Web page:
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What are the effects of potassium and magnesium on the heart?
Many people suffer from a mineral deficiency without knowing it. If there is a deficiency in potassium and magnesium, but this can have a dramatic impact on our health, experts from the German Heart Foundation warn in a recent announcement. Due to the increased risk, potassium and magnesium values should be checked regularly by a doctor, particularly in the case of cardiac arrhythmias, cardiac insufficiency, kidney diseases and taking certain heart medications.
A deficiency in potassium and magnesium favors atrial fibrillation and other cardiac arrhythmias, according to the experts of the German Heart Foundation. It is therefore necessary to counteract a corresponding deficiency by adding potassium and magnesium. However, many sufferers are not aware that their mineral values are too low. Regular medical checks would be required here, in particular for certain risk groups.
Minerals with a decisive influence on heart function
Potassium and magnesium are important for normal heart function because they electrically stabilize the heart cells, explains the German Heart Foundation. The minerals form electrical impulses in the heart cells and are of crucial importance for the signal transmission between the cells. "Potassium and magnesium only have a stabilizing effect if their concentration is within the normal range," emphasizes Professor Dr. med. Andreas Götte from the Scientific Advisory Board of the German Heart Foundation. The normal range for potassium is between 3.6 and 4.8 mmol / l, for magnesium between 0.7 and 1.05 mmol / l - with minor deviations depending on the laboratory method.
Increased susceptibility to arrhythmia
If the value falls below the lower limit, potassium deficiency (hypokalaemia) and magnesium deficiency (hypomagnesaemia) in the cells lead to increased excitability of the cell membrane, which means that extra beats of the heart (extrasystoles) are formed, the experts explain. The heart becomes more susceptible to rhythm disturbances in the atria (atrial fibrillation) and the heart chambers. In the worst case, extreme magnesium deficiency can promote life-threatening ventricular fibrillation.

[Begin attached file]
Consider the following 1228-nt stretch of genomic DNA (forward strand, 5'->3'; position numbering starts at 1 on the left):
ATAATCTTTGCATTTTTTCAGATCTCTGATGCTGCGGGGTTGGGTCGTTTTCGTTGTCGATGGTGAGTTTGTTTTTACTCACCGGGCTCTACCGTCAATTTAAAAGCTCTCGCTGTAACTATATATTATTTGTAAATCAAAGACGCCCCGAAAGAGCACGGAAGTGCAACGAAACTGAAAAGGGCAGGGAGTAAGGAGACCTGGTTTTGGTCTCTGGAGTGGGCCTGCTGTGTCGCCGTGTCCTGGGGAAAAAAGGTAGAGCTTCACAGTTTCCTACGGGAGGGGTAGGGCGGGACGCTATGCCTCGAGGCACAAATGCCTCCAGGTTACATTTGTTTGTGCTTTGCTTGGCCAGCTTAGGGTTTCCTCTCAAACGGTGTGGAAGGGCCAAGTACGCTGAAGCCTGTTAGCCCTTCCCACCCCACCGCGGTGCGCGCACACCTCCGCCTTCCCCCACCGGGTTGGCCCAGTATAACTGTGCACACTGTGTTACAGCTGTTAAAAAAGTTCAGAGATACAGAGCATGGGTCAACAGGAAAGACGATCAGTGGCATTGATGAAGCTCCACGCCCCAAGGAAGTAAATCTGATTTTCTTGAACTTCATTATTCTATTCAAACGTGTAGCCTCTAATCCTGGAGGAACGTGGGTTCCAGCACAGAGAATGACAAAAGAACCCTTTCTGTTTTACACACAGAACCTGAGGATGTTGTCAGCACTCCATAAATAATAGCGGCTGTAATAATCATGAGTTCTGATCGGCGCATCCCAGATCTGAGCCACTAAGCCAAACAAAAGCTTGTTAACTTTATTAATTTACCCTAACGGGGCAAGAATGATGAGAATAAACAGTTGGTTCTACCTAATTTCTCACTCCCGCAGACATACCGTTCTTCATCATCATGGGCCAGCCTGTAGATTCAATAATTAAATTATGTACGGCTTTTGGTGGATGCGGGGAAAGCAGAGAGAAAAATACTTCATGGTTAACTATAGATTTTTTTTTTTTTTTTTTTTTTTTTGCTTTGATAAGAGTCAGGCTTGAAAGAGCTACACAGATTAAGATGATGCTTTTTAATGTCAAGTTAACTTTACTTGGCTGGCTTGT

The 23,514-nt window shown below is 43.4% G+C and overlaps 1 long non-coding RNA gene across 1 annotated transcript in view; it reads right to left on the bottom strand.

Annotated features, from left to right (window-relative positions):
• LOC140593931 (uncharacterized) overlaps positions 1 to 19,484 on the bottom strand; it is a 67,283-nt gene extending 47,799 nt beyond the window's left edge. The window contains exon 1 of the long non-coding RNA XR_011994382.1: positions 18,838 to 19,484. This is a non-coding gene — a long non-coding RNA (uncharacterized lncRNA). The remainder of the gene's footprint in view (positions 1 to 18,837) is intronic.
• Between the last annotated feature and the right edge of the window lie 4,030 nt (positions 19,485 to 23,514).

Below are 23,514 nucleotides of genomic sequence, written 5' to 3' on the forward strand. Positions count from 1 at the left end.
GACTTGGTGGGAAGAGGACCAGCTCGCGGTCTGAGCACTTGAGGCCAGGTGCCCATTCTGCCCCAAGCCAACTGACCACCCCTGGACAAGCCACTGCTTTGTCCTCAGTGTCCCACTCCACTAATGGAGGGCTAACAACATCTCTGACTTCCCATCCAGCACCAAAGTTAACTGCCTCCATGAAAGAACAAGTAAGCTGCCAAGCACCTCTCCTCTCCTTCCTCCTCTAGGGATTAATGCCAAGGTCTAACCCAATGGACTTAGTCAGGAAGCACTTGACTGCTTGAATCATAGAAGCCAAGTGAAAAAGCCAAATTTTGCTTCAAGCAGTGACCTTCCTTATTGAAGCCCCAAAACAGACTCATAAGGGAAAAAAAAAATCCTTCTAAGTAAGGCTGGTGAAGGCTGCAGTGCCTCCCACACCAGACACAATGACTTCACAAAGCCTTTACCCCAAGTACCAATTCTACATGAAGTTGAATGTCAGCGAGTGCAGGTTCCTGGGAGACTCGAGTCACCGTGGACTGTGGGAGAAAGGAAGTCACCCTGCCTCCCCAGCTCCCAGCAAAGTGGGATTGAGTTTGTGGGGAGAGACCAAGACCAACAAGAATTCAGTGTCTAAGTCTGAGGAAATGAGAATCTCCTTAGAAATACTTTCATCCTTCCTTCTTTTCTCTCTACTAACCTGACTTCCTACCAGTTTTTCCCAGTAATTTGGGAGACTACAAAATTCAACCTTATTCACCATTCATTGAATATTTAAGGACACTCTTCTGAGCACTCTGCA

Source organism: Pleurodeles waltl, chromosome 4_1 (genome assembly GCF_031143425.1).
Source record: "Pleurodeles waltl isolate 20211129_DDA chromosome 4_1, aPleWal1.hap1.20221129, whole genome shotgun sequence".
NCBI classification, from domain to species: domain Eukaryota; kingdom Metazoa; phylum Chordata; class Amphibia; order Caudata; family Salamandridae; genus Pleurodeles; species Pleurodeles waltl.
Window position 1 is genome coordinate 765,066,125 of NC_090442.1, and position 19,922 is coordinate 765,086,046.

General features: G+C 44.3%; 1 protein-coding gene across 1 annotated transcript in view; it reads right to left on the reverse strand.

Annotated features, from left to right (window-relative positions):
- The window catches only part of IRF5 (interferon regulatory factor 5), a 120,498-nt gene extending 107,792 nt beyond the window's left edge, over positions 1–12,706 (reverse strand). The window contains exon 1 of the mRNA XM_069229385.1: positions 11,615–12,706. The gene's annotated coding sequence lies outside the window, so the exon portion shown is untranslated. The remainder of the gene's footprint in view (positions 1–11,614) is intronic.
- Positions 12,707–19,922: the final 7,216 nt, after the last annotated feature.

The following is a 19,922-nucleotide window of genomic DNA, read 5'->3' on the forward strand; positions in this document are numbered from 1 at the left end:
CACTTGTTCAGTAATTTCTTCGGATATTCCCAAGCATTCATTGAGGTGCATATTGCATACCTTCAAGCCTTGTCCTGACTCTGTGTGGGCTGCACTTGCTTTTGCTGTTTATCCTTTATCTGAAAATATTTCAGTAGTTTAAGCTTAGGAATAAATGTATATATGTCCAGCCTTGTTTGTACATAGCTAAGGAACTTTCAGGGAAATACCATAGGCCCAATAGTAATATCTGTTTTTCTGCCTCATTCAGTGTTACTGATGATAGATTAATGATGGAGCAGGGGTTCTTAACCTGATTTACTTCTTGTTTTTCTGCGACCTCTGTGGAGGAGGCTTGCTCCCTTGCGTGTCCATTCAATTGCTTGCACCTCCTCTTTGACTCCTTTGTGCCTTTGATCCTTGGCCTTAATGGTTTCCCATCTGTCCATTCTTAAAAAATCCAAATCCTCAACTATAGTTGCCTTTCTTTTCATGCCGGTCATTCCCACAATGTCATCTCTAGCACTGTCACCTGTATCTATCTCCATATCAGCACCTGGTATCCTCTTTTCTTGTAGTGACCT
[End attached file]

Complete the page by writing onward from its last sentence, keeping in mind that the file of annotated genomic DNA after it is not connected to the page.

Symptoms of potassium and magnesium deficiency
The German Heart Foundation names symptoms such as fatigue, muscle weakness and constipation as further symptoms of potassium deficiency. Magnesium deficiency in turn can lead to symptoms such as muscle tremors, muscle weakness and muscle cramps.
When should potassium and magnesium levels be checked?
According to the experts, regular checks of the concentration of potassium and magnesium in the blood are particularly appropriate for cardiac arrhythmias, cardiac insufficiency, kidney diseases and certain heart and hypertension medications to protect against possible complications, including atrial fibrillation and life-threatening rhythm disorders such as ventricular fibrillation.
In the case of cardiac arrhythmias, it is also important to set the potassium and magnesium values “highly normal” (eg to a potassium value of 4.4 mmol / l and a magnesium value of 0.9 mmol / l). In some cases the cardiac arrhythmia can be remedied, but often other causes have to be looked for and the rhythm disturbance itself has to be treated, explains Professor Götte.
Diet with a significant impact
To compensate for the potassium and magnesium deficiency, a changed diet can make a significant contribution. Normally, the body receives enough potassium and magnesium from food. Dried apricots and dried bananas and vegetables such as potatoes, legumes, peas, white beans and lentils are good sources of potassium, according to Professor Götte. Good suppliers of magnesium are dried fruit, beans, lentils, grain products and nuts.